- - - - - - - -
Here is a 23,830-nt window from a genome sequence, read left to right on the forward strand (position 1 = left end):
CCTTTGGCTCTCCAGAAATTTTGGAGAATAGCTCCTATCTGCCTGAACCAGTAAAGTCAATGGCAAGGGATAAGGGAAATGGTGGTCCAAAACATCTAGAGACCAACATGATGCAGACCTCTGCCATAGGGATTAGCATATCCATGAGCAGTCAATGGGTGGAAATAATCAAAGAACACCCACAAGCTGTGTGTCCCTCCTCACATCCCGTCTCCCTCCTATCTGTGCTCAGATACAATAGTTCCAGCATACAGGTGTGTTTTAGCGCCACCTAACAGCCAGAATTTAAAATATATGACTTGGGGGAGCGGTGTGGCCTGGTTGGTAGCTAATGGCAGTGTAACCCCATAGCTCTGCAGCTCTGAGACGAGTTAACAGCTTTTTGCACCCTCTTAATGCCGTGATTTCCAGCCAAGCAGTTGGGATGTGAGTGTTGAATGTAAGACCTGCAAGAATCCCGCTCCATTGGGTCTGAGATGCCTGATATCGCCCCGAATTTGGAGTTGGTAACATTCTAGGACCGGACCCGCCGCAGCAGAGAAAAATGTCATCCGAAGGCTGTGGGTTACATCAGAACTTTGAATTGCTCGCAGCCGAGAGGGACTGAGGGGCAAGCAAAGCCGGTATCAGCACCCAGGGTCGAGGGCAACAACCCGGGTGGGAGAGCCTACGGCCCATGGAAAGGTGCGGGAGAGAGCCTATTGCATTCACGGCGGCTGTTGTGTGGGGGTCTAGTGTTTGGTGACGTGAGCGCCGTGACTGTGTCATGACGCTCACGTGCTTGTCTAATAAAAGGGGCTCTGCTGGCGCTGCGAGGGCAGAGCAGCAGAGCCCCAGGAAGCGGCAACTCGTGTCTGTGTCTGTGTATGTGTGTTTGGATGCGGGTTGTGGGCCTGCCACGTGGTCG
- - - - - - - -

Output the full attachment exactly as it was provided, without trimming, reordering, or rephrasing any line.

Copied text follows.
Here is a 23,830-nt window from a genome sequence, read left to right on the forward strand (position 1 = left end):
CCTTTGGCTCTCCAGAAATTTTGGAGAATAGCTCCTATCTGCCTGAACCAGTAAAGTCAATGGCAAGGGATAAGGGAAATGGTGGTCCAAAACATCTAGAGACCAACATGATGCAGACCTCTGCCATAGGGATTAGCATATCCATGAGCAGTCAATGGGTGGAAATAATCAAAGAACACCCACAAGCTGTGTGTCCCTCCTCACATCCCGTCTCCCTCCTATCTGTGCTCAGATACAATAGTTCCAGCATACAGGTGTGTTTTAGCGCCACCTAACAGCCAGAATTTAAAATATATGACTTGGGGGAGCGGTGTGGCCTGGTTGGTAGCTAATGGCAGTGTAACCCCATAGCTCTGCAGCTCTGAGACGAGTTAACAGCTTTTTGCACCCTCTTAATGCCGTGATTTCCAGCCAAGCAGTTGGGATGTGAGTGTTGAATGTAAGACCTGCAAGAATCCCGCTCCATTGGGTCTGAGATGCCTGATATCGCCCCGAATTTGGAGTTGGTAACATTCTAGGACCGGACCCGCCGCAGCAGAGAAAAATGTCATCCGAAGGCTGTGGGTTACATCAGAACTTTGAATTGCTCGCAGCCGAGAGGGACTGAGGGGCAAGCAAAGCCGGTATCAGCACCCAGGGTCGAGGGCAACAACCCGGGTGGGAGAGCCTACGGCCCATGGAAAGGTGCGGGAGAGAGCCTATTGCATTCACGGCGGCTGTTGTGTGGGGGTCTAGTGTTTGGTGACGTGAGCGCCGTGACTGTGTCATGACGCTCACGTGCTTGTCTAATAAAAGGGGCTCTGCTGGCGCTGCGAGGGCAGAGCAGCAGAGCCCCAGGAAGCGGCAACTCGTGTCTGTGTCTGTGTATGTGTGTTTGGATGCGGGTTGTGGGCCTGCCACGTGGTCG